By Dr. Victor S. Sierpina
At a recent fundraiser for Meals on Wheels, the wonderful chef at the Galveston Country Club served a lovely salad made with kale.
A friend sitting with us who runs one of Galveston’s finest healthy eating establishments expressed an opinion that many of us may hold about kale: it is a nice ornamental in your garden or a garnish on the plate, but who would eat that bitter stuff?
So why, when a friend of my wife’s gave us a couple big bunches of organically homegrown kale was I as happy as a 10-year-old with a new pony? Because kale is a really healthy, nutrient-dense addition to the menu plan and offers many ways to enjoy it. Americans are falling in love with kale like never before, even raw kale.
The manager of the Galveston Artillery Club and chef Michael verified for me that the demand for kale at that prestigious dining venue has skyrocketed in the past six to 12 months. It is a nice variation from lettuce, spinach or arugula.
One source of kale’s new found popularity may be from the “True Food” cookbook by Dr. Andrew Weil. It offers a luscious kale salad that has really taken off in his True Food restaurants and is easy to make.
Use ½ cup extra-virgin olive oil, ¼ cup of freshly squeezed lemon juice, three mashed garlic cloves and a pinch of red pepper flakes. Mix these together then add a couple bunches of kale with the leaves sliced into ¼ inch pieces and the ribs removed.
Here is the secret: let the kale sit in the dressings for at least 10-30 minutes, or even overnight. The lemon juice (with or without salt) tenderizes the leaves and helps remove any bitterness. You can top with some grated cheese and whole wheat breadcrumbs for garnish. This is a really simple and yummy salad.
Kale can also be steamed, stir-fried, added to soups, braised with nuts, capers and pasta, served with eggs or in a frittata, and mixed with other greens in a salad. Use your imagination. More great information and recipes are available at the World’s Healthiest Foods website: http://www.whfoods.com under the topic of kale.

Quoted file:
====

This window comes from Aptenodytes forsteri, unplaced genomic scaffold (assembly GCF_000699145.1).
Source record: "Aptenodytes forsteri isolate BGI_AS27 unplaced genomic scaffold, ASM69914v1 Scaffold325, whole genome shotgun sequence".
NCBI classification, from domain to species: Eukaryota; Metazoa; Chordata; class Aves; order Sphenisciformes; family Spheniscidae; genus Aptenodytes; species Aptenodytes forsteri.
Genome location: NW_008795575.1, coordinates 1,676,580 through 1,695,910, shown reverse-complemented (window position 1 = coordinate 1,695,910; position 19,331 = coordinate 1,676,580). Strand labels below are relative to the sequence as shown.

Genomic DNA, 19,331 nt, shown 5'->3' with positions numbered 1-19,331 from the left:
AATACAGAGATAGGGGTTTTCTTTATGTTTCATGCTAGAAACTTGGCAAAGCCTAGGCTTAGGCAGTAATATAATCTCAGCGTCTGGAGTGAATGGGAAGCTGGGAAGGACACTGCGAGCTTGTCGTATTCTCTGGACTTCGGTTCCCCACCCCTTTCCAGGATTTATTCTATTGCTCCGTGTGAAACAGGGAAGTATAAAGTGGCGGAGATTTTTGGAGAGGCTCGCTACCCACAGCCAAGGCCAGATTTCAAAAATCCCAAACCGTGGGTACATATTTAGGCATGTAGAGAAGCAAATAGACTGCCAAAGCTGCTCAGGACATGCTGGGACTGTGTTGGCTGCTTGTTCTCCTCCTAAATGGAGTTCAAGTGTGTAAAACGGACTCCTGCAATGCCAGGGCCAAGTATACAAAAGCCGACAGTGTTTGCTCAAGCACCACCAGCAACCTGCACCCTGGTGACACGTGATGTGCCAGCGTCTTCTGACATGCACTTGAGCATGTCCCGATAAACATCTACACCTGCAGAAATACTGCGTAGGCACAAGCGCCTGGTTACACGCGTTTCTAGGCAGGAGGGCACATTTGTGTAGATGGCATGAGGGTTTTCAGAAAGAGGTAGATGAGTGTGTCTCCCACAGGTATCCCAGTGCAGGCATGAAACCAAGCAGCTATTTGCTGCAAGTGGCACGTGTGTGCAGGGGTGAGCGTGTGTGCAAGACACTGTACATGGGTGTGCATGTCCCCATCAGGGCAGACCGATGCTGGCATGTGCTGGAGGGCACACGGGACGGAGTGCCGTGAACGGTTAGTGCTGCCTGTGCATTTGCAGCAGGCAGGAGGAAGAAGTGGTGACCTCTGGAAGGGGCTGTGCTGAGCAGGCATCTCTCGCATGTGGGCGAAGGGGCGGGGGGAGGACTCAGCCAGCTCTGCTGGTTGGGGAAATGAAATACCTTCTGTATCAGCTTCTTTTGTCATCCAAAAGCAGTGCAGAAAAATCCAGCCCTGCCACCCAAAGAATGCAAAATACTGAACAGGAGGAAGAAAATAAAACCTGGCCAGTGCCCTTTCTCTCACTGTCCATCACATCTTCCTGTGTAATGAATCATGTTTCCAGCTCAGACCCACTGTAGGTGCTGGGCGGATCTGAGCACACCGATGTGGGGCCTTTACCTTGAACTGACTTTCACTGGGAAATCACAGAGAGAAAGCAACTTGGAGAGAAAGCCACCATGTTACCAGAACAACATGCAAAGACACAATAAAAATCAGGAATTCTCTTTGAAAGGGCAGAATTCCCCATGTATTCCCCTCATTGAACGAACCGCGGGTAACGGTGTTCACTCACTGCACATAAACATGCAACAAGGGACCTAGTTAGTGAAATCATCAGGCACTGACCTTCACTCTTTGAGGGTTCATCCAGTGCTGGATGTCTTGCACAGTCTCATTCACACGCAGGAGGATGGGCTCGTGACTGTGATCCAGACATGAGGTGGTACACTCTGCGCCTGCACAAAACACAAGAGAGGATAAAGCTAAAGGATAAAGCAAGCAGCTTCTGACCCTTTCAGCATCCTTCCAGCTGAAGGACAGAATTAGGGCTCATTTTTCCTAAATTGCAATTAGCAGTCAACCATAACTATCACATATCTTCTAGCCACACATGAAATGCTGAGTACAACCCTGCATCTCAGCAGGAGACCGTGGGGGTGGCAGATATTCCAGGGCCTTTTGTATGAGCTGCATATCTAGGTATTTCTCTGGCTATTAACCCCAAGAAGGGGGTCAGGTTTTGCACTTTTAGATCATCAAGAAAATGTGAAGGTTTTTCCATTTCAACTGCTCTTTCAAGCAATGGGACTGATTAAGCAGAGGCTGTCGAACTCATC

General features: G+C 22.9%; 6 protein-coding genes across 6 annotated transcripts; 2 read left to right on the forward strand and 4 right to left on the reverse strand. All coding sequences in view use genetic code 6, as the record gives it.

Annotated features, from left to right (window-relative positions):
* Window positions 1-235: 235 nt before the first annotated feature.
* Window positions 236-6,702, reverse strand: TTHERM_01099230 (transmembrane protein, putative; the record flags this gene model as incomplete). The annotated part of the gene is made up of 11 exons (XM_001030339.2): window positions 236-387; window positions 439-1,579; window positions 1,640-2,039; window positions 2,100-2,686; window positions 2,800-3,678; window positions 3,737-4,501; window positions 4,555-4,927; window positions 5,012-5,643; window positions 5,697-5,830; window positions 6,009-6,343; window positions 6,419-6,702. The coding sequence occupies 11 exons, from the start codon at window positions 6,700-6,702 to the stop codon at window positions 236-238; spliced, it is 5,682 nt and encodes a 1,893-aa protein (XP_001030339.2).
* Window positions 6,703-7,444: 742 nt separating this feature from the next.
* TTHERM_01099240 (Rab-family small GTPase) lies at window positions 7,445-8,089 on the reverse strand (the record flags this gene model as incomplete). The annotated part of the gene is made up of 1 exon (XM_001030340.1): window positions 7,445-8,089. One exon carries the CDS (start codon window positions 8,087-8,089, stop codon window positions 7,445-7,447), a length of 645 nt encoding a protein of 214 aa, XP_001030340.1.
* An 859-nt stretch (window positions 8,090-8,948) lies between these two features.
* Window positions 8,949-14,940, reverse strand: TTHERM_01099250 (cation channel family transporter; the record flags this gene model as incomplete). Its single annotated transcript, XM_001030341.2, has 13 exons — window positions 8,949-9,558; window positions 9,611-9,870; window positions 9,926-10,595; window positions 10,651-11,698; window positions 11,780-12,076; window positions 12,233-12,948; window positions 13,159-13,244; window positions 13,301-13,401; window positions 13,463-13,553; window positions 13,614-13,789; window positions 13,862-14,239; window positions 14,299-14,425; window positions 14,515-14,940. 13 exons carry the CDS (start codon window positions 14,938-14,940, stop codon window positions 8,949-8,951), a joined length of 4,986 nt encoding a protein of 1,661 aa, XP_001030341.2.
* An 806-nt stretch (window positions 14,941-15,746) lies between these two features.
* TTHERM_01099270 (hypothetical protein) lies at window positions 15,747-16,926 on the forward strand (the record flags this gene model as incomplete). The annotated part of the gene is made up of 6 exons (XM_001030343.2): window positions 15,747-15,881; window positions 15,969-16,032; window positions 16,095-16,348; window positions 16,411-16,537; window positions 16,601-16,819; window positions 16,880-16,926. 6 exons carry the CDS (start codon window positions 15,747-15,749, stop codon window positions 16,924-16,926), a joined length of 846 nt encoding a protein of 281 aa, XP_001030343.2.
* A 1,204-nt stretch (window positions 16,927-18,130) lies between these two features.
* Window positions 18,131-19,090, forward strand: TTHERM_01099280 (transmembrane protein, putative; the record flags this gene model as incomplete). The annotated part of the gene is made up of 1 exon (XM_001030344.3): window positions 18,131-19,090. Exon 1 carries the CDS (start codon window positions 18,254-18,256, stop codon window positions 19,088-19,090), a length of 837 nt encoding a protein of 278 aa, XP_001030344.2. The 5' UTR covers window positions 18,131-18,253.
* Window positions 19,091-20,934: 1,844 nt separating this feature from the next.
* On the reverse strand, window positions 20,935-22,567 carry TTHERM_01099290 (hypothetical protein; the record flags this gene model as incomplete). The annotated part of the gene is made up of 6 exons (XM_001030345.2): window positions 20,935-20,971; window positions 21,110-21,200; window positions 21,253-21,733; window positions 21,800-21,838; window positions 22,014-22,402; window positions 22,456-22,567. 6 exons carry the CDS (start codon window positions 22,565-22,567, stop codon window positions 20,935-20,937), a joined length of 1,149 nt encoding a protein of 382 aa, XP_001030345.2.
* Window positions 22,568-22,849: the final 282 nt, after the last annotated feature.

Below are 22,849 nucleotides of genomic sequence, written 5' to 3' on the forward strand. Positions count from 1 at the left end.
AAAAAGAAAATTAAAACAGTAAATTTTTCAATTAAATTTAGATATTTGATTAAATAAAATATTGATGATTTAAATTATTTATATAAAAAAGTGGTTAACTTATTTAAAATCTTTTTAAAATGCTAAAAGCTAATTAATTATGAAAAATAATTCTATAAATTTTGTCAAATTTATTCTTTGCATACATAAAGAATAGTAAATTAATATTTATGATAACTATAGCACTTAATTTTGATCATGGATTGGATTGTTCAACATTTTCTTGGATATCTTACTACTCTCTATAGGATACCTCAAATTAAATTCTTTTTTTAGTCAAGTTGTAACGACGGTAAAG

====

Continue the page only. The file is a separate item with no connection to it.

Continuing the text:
Kale comes in many varieties: Red Russian, Italian black, ornamental kale, curly kale, dinosaur or Tuscan kale. Colors vary from deep green to purple to white. It is derived from wild cabbage and a close cousin to the Brassica family of cruciferous vegetables like broccoli, cauliflower, collards and Brussels sprouts.
Like those healthy veggies, kale has the ability to improve detoxification by liver enzymes, gives whopping doses of vitamin K, multiple antioxidants, minerals, and other vitamins, is high in fiber and is anti-inflammatory. Some of the health benefits include reducing risk of breast, ovary, prostate, colon, and bladder cancers, improving cardiovascular health, reducing cholesterol and chronic inflammation.
So next time you are shopping at the local Galveston farmer’s market or your favorite grocery store, pick up some kale and experiment with the salad above or any other recipes. If your neighbor is mysteriously missing some of their sidewalk ornamental kale, I am not responsible.
Dr. Sierpina is the W.D. and Laura Nell Nicholson Family Professor of Integrative Medicine at the University of Texas Medical Branch.